Dear [Anonymous],

If you define vulgarity as anything that goes against the status quo, then you have to rip down all of the flyers for LGBTQ rights and women's rights. The argument you quoted in the book sounds like you resist change and progress; and would prefer to live in a pre-industrial society. If you want to live such a life you are free to do so. However, the rest of the world will move forward into a brighter future.

Might we also point out that our club AND flyer are Student Association approved. You're flyer was not and as such should not be posted on a campus bulletin board.

We don't rip down the flyers of the religious clubs on campus even though their flyers offend some of our members. Just because you don't like our flyer doesn't give you the right to rip it down.

The fact that you quoted a book on graphic design confused us.

It could also be said that you have committed an ad hominem logical fallacy in your reasoning to justify your destructive action:

Ad hominem is where you attack your opponent's character or personal traits instead of engaging with their argument. Ad hominem attacks can take the form of overtly attacking somebody, or more subtly casting doubt on their character or personal attributes. The desired result of an ad hominem attack is to undermine one's opponent without actually having to engage with their argument or present a compelling argument of one's own.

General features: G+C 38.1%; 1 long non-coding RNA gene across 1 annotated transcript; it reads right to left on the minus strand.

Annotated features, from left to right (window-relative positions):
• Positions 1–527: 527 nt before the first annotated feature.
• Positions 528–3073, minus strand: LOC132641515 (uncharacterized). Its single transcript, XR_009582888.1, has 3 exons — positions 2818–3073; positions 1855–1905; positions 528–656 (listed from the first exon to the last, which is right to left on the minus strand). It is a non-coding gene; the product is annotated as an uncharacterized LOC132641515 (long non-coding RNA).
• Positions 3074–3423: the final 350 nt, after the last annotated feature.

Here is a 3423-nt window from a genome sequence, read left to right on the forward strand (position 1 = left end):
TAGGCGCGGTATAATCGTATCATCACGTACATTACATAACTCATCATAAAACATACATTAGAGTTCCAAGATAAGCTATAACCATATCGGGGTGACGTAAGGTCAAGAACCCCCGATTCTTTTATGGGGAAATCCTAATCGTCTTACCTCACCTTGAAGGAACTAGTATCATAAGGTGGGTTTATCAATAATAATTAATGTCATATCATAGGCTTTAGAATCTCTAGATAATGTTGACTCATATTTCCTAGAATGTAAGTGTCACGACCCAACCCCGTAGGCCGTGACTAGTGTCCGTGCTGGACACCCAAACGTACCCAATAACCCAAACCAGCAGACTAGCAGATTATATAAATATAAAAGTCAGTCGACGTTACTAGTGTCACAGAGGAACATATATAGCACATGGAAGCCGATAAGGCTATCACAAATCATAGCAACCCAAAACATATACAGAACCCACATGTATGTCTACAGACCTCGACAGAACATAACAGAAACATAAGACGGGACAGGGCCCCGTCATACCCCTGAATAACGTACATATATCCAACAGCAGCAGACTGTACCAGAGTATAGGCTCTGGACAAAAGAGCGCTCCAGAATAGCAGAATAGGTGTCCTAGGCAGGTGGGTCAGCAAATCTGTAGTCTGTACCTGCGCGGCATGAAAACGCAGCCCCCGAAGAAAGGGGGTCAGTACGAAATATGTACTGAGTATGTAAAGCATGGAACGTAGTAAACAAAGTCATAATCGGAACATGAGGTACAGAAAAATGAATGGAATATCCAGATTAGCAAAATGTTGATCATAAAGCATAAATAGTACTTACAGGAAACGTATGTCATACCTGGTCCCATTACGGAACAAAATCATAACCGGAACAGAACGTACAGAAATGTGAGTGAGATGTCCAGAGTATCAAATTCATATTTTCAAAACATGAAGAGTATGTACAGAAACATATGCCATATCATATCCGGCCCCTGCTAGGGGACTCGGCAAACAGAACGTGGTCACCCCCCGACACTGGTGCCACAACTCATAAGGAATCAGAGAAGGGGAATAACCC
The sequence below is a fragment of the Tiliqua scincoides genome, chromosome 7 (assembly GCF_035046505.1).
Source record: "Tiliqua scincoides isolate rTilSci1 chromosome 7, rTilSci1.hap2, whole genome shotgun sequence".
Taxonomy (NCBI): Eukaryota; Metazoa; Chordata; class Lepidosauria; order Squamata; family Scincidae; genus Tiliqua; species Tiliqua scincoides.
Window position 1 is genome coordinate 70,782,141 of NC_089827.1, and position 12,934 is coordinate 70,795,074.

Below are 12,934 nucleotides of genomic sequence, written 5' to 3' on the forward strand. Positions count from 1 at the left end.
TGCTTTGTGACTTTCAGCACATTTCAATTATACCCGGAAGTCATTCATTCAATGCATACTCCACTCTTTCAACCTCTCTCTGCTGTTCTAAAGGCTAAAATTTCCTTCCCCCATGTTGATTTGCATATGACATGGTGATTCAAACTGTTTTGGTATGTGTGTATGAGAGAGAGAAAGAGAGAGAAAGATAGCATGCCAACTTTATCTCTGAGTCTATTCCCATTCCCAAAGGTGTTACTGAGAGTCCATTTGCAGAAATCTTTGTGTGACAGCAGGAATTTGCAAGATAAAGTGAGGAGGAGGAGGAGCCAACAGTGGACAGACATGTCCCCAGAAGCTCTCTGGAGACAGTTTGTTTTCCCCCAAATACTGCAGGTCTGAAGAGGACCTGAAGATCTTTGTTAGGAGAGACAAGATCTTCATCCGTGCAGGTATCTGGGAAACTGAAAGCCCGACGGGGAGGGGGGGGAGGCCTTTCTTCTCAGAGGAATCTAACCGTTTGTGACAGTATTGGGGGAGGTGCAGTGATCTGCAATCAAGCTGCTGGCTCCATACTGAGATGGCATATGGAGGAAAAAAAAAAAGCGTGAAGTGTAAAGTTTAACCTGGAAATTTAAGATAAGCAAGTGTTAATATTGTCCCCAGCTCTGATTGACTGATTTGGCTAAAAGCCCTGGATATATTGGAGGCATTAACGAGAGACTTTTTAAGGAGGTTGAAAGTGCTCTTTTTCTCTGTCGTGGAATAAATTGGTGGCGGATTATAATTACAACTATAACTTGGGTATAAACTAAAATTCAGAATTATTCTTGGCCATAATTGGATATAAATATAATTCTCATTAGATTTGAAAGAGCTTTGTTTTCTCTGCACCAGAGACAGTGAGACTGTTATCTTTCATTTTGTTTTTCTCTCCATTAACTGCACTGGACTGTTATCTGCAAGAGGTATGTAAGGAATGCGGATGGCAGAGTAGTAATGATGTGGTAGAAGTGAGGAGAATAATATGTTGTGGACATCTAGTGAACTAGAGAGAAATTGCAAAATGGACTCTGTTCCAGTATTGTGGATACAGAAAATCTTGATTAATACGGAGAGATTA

Please have a valid logical reason for destroying our flyers before you do so again.

In [Love] We Trust,
Secular Student Alliance of New Paltz

P.S. If we find out who posted this we will be reporting them to campus officials.

“I had become too accustomed to the pseudo-Left new style, whereby if your opponent thought he had identified your lowest possible motive, he was quite certain that he had isolated the only real one. This VULGAR method, which is now the norm and the standard in much non-Left journalism as well, is designed to have the effect of making any noisy moron into a master analyst.”
Christopher Hitchens, Hitch-22: A Memoir

 


Comments




Leave a Reply